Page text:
Flap handle in aircraft cockpit is locked out.
We all want to meet the operational demands of our business and we might even be compelled to take short-cuts, deviate or skip steps in a procedure to meet that demand. All in the name of saving time. You might say to yourself, “I’m just going to reach my hand in there for just a second or poke my head in to take a quick look”. The area may be a landing gear wheel well, an open fuel tank, behind a circuit breaker panel or in a prop arc. What is your reward for such risk taking?
Ray Clouatre of Evergreen Safety Council says,
“There are some safety activities that definitely slow production. It may take half an hour to properly lock-out-tag-out (LOTO) a process that allows you to safely perform a maintenance procedure that only takes five minutes to perform. Proper confined space entry procedures certainly require more time, manpower, and equipment than just "jumping in for a minute". But even these slowdowns pale in comparison to the cost of the potential injury or fatality that these situations pose.”
According to James Reason,
"Almost everyday we choose whether or not to cut corners in order to meet operational demands. For the most part, such short-cuts bring no bad effects and so become an habitual part of routine work practices. It’s easy to forget to fear things that rarely happen. Unfortunately, this gradual reduction in the systems safety margins exposes it to increasingly vulnerable accident-causing factors."
The top safety occurrence during maintenance as a result of these accident-causing factors is an aircraft system operated unsafely. This is defined as activating an aircraft system such as flaps or thrust reversers when it was not safe to do so, either because personnel or equipment were in the vicinity, or the system was not properly prepared for activation.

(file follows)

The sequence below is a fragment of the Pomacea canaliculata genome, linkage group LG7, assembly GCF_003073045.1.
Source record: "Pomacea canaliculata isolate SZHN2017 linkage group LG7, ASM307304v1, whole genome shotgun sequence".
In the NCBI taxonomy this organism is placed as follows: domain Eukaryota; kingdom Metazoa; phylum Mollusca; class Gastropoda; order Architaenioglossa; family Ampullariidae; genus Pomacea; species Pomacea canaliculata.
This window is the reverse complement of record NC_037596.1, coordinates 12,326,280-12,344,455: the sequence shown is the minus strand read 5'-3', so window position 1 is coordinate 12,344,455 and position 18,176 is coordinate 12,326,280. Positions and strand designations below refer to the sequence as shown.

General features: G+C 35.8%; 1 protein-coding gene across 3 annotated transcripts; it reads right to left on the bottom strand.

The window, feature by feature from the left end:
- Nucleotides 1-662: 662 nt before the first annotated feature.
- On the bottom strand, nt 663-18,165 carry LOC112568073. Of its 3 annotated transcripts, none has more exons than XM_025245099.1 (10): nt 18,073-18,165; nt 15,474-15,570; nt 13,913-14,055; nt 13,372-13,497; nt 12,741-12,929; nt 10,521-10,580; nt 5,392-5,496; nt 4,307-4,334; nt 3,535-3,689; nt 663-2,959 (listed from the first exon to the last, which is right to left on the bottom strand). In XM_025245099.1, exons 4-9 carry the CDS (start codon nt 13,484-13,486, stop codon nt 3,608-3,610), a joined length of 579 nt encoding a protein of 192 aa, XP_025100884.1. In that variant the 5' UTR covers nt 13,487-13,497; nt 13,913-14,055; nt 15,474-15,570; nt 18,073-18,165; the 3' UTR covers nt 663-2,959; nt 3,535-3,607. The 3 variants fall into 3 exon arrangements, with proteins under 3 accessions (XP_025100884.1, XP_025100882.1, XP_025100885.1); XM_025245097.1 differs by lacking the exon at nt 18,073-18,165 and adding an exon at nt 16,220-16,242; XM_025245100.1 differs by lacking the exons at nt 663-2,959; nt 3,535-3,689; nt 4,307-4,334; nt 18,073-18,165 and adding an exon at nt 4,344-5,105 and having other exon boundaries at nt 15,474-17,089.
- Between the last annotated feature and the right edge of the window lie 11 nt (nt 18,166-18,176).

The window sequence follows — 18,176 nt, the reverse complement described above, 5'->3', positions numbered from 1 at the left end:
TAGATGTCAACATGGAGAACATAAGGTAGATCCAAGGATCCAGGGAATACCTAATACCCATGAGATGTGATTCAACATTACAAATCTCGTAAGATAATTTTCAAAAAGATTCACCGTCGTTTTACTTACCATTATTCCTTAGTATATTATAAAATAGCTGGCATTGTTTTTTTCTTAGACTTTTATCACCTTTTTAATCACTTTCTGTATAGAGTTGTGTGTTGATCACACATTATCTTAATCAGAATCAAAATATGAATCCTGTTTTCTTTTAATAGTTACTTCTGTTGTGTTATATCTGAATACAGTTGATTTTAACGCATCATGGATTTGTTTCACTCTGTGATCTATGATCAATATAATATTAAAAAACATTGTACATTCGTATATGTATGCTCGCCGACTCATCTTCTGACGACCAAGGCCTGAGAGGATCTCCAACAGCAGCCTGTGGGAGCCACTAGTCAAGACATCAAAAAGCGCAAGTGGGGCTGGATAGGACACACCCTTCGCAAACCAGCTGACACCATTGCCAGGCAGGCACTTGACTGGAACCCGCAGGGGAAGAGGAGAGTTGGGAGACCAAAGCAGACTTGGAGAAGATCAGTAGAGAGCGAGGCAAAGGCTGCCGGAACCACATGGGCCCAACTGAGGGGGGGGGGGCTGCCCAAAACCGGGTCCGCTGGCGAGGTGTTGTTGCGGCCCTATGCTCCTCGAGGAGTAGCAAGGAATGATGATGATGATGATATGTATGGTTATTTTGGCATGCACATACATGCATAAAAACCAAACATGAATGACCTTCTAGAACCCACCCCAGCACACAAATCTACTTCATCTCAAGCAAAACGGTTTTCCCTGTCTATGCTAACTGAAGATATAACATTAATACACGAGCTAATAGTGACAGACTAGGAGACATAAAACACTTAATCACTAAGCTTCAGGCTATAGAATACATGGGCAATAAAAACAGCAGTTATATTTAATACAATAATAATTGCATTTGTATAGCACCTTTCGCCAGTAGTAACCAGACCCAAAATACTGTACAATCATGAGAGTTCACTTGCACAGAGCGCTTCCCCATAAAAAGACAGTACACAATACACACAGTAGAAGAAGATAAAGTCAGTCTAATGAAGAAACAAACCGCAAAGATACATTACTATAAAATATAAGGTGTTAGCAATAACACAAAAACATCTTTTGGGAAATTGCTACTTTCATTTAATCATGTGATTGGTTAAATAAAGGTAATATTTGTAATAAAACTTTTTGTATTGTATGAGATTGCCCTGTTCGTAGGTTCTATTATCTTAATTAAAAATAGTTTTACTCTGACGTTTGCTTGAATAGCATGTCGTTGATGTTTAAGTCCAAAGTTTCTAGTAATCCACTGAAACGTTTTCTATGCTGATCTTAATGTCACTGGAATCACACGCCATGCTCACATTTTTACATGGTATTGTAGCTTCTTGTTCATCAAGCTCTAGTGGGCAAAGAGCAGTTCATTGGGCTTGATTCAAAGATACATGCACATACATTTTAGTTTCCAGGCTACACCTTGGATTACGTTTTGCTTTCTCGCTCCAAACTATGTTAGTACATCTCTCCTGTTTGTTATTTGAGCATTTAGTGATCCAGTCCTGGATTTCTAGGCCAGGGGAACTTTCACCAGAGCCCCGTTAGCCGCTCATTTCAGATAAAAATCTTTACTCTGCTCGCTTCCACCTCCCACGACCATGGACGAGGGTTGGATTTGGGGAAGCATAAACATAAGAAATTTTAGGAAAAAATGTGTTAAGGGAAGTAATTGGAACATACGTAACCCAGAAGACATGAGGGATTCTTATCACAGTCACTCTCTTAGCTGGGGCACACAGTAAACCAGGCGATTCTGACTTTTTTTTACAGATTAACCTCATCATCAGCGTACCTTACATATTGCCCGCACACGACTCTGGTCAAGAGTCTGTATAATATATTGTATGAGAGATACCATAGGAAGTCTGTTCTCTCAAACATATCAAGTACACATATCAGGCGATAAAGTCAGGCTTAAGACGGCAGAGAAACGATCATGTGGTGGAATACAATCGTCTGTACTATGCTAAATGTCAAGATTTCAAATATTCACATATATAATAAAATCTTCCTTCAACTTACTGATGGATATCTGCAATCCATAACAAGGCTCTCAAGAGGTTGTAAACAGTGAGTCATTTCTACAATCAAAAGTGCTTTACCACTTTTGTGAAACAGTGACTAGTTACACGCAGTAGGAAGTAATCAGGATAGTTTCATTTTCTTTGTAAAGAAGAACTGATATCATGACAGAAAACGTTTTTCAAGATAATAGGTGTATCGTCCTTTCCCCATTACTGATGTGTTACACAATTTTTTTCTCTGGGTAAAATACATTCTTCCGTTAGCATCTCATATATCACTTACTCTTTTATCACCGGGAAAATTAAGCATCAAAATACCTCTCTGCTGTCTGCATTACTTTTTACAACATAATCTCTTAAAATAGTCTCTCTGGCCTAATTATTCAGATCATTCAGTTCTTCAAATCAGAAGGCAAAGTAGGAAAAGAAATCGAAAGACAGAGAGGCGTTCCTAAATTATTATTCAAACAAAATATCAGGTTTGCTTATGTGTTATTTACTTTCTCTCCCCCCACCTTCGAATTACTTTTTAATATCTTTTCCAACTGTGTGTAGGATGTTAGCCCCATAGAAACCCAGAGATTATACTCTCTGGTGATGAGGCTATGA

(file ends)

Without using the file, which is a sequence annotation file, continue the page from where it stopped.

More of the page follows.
This top safety occurrence is according to a survey by Hobbs and Williamson for the Australian Transport Safety Bureau designed to identify safety issues in maintenance, with a particular emphasis on human factors, which were distributed to 1400 Licensed Aircraft Maintenance Engineers in Australia.
Some of the top factors and unsafe acts for these types of occurrences are:
Aircraft systems just don’t magically operate. They are commanded to operate. These initial commands come from inputs from humans. Unless we intercede by deactivating and LOTO the systems, the potential to lose life or limb or damage to the aircraft increases. Also, communicating to your coworkers who are working on other systems of the aircraft to let them know what task you’re preparing to perform is critical to a safe outcome.
When we practice safety techniques that are designed to protect us from the hazards of maintenance, we take responsibility and are accountable for our own safety as well as the safety of the aircraft. This mind-set translates to an overall safer environment and an on time and airworthy product. Aircraft need to be treated with the respect they deserve. It only takes a second to be seriously injured or worse. Follow the procedures and take time to lock-out-tag-out.